Index Funds are passively managed Mutual Funds that simply copy a popular market index like the Sensex or Nifty. While Index Funds carry relatively lower market risk as compared to actively managed funds, the fund manager has limited ability to manage sharp corrections because the fund must hold all the securities in the index in the same proportion. He/she can’t buy more of an undervalued stock or sell an overvalued stock to take advantage of these market corrections.
Since Index funds track specific market indices, they end up with a portfolio of established securities within a specific market segment be it large caps, small caps, multi caps, banking stocks, corporate bonds, etc. Thus, they limit the investor’s selection universe.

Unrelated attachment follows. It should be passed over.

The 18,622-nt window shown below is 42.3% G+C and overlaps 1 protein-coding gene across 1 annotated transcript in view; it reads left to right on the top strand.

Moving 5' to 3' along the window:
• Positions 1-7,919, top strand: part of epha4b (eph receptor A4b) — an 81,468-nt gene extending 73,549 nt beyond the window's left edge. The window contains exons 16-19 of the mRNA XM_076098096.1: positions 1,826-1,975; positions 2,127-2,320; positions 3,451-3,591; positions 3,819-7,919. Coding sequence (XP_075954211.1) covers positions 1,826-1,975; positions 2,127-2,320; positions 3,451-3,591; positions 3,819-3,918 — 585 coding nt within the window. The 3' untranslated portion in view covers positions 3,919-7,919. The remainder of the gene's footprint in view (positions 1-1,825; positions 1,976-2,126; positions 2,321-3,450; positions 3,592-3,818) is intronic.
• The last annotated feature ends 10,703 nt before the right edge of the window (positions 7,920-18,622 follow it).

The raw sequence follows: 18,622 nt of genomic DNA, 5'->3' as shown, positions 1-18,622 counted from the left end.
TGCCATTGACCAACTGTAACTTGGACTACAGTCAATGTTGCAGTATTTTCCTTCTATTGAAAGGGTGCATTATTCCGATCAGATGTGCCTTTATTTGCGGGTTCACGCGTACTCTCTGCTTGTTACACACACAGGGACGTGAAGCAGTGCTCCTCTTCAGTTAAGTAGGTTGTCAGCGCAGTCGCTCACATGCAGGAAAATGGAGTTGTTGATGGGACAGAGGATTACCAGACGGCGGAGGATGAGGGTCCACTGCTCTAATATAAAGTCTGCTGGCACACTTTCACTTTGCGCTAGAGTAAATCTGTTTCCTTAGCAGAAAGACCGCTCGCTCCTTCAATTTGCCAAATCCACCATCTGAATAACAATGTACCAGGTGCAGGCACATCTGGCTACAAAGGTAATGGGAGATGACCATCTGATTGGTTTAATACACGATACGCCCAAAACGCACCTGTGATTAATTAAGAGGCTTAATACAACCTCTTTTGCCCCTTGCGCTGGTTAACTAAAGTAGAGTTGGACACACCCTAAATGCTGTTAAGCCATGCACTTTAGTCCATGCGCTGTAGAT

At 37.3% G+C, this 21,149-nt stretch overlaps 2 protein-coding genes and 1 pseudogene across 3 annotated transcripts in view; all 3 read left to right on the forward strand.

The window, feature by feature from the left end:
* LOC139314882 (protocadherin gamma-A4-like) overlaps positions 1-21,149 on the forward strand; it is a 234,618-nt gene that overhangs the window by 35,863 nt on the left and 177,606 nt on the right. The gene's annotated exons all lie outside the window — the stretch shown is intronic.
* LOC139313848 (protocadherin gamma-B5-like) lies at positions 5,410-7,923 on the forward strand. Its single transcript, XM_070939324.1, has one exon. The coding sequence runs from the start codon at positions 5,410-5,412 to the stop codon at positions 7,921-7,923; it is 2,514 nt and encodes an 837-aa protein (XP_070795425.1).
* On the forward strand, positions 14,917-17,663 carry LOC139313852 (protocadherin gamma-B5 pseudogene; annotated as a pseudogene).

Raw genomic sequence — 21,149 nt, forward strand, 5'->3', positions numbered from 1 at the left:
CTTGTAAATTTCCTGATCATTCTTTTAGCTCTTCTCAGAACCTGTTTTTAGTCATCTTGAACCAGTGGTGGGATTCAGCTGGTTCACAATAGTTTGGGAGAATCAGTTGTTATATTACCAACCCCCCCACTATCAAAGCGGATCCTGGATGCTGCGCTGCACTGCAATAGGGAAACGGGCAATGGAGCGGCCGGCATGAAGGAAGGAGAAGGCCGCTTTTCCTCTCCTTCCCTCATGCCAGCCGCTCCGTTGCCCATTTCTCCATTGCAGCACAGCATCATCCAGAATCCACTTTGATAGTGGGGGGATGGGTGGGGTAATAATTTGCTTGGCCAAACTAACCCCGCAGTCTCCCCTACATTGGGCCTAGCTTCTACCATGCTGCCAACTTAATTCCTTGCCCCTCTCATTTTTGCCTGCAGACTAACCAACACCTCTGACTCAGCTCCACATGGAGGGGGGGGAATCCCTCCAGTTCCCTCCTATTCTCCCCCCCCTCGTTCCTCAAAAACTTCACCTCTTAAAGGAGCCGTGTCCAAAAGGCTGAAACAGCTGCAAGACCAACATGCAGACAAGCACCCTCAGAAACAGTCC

In spite of mimicking a market index, these funds don’t provide the same return as the market index due to the presence of tracking error. A market index doesn’t incur any cost when it undergoes a change in composition i.e when some security is added or removed from it. An index fund has to bear transaction cost to ensure its portfolio mirrors that of the index. Also, there could be a time lag when the stocks or weightage of individual stocks in an index undergo some change. This lowers the Index Fund’s return as compared to its Index return.